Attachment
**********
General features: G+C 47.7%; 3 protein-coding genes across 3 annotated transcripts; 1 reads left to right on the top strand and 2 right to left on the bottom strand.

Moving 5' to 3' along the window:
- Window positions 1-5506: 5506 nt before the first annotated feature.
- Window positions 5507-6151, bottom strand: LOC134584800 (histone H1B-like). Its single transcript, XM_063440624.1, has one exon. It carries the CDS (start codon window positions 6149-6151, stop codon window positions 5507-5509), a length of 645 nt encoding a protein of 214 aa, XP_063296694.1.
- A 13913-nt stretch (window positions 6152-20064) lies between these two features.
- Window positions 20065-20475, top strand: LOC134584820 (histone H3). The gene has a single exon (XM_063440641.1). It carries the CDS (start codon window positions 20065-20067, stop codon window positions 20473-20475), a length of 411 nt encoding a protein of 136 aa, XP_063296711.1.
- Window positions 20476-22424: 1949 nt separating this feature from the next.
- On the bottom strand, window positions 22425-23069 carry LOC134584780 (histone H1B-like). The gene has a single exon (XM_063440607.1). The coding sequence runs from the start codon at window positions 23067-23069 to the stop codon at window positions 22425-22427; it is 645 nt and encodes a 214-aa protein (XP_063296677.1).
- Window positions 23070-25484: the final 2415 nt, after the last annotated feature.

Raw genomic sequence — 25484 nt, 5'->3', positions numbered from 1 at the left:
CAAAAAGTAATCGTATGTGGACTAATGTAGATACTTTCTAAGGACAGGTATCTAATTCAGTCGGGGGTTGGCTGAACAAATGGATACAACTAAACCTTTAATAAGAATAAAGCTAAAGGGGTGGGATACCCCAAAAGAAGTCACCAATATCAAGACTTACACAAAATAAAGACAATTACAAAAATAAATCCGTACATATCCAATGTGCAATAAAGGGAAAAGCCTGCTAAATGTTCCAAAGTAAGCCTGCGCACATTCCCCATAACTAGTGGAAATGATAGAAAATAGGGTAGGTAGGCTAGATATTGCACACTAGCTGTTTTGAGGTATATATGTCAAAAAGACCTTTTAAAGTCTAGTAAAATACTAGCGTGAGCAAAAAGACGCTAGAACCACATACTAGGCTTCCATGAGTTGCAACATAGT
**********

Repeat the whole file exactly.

General features: G+C 47.7%; 3 protein-coding genes across 3 annotated transcripts; 1 reads left to right on the top strand and 2 right to left on the bottom strand.

Moving 5' to 3' along the window:
- Window positions 1-5506: 5506 nt before the first annotated feature.
- Window positions 5507-6151, bottom strand: LOC134584800 (histone H1B-like). Its single transcript, XM_063440624.1, has one exon. It carries the CDS (start codon window positions 6149-6151, stop codon window positions 5507-5509), a length of 645 nt encoding a protein of 214 aa, XP_063296694.1.
- A 13913-nt stretch (window positions 6152-20064) lies between these two features.
- Window positions 20065-20475, top strand: LOC134584820 (histone H3). The gene has a single exon (XM_063440641.1). It carries the CDS (start codon window positions 20065-20067, stop codon window positions 20473-20475), a length of 411 nt encoding a protein of 136 aa, XP_063296711.1.
- Window positions 20476-22424: 1949 nt separating this feature from the next.
- On the bottom strand, window positions 22425-23069 carry LOC134584780 (histone H1B-like). The gene has a single exon (XM_063440607.1). The coding sequence runs from the start codon at window positions 23067-23069 to the stop codon at window positions 22425-22427; it is 645 nt and encodes a 214-aa protein (XP_063296677.1).
- Window positions 23070-25484: the final 2415 nt, after the last annotated feature.

Raw genomic sequence — 25484 nt, 5'->3', positions numbered from 1 at the left:
CAAAAAGTAATCGTATGTGGACTAATGTAGATACTTTCTAAGGACAGGTATCTAATTCAGTCGGGGGTTGGCTGAACAAATGGATACAACTAAACCTTTAATAAGAATAAAGCTAAAGGGGTGGGATACCCCAAAAGAAGTCACCAATATCAAGACTTACACAAAATAAAGACAATTACAAAAATAAATCCGTACATATCCAATGTGCAATAAAGGGAAAAGCCTGCTAAATGTTCCAAAGTAAGCCTGCGCACATTCCCCATAACTAGTGGAAATGATAGAAAATAGGGTAGGTAGGCTAGATATTGCACACTAGCTGTTTTGAGGTATATATGTCAAAAAGACCTTTTAAAGTCTAGTAAAATACTAGCGTGAGCAAAAAGACGCTAGAACCACATACTAGGCTTCCATGAGTTGCAACATAGT